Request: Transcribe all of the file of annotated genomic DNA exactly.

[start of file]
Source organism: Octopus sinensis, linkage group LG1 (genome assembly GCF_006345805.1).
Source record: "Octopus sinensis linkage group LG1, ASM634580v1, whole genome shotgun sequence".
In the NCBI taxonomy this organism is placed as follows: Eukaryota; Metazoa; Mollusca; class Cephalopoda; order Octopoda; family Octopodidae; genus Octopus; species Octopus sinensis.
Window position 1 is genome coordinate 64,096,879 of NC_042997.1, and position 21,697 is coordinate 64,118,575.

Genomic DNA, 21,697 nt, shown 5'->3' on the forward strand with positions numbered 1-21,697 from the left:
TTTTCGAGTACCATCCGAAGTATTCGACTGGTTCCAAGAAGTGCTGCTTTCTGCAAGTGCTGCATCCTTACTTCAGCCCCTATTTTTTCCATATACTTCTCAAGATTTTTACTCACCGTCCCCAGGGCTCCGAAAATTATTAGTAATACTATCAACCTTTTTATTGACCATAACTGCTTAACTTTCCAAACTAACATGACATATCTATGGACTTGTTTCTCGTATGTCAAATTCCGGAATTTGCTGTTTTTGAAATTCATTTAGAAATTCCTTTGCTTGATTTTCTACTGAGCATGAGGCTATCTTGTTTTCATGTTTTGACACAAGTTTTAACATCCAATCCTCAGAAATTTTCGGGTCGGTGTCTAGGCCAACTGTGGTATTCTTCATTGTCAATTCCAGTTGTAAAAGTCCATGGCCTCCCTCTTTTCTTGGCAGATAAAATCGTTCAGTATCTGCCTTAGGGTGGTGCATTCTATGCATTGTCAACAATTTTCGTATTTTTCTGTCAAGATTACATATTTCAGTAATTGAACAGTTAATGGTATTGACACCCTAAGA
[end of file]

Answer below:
Source organism: Octopus sinensis, linkage group LG1 (genome assembly GCF_006345805.1).
Source record: "Octopus sinensis linkage group LG1, ASM634580v1, whole genome shotgun sequence".
In the NCBI taxonomy this organism is placed as follows: Eukaryota; Metazoa; Mollusca; class Cephalopoda; order Octopoda; family Octopodidae; genus Octopus; species Octopus sinensis.
Window position 1 is genome coordinate 64,096,879 of NC_042997.1, and position 21,697 is coordinate 64,118,575.

Genomic DNA, 21,697 nt, shown 5'->3' on the forward strand with positions numbered 1-21,697 from the left:
TTTTCGAGTACCATCCGAAGTATTCGACTGGTTCCAAGAAGTGCTGCTTTCTGCAAGTGCTGCATCCTTACTTCAGCCCCTATTTTTTCCATATACTTCTCAAGATTTTTACTCACCGTCCCCAGGGCTCCGAAAATTATTAGTAATACTATCAACCTTTTTATTGACCATAACTGCTTAACTTTCCAAACTAACATGACATATCTATGGACTTGTTTCTCGTATGTCAAATTCCGGAATTTGCTGTTTTTGAAATTCATTTAGAAATTCCTTTGCTTGATTTTCTACTGAGCATGAGGCTATCTTGTTTTCATGTTTTGACACAAGTTTTAACATCCAATCCTCAGAAATTTTCGGGTCGGTGTCTAGGCCAACTGTGGTATTCTTCATTGTCAATTCCAGTTGTAAAAGTCCATGGCCTCCCTCTTTTCTTGGCAGATAAAATCGTTCAGTATCTGCCTTAGGGTGGTGCATTCTATGCATTGTCAACAATTTTCGTATTTTTCTGTCAAGATTACATATTTCAGTAATTGAACAGTTAATGGTATTGACACCCTAAGA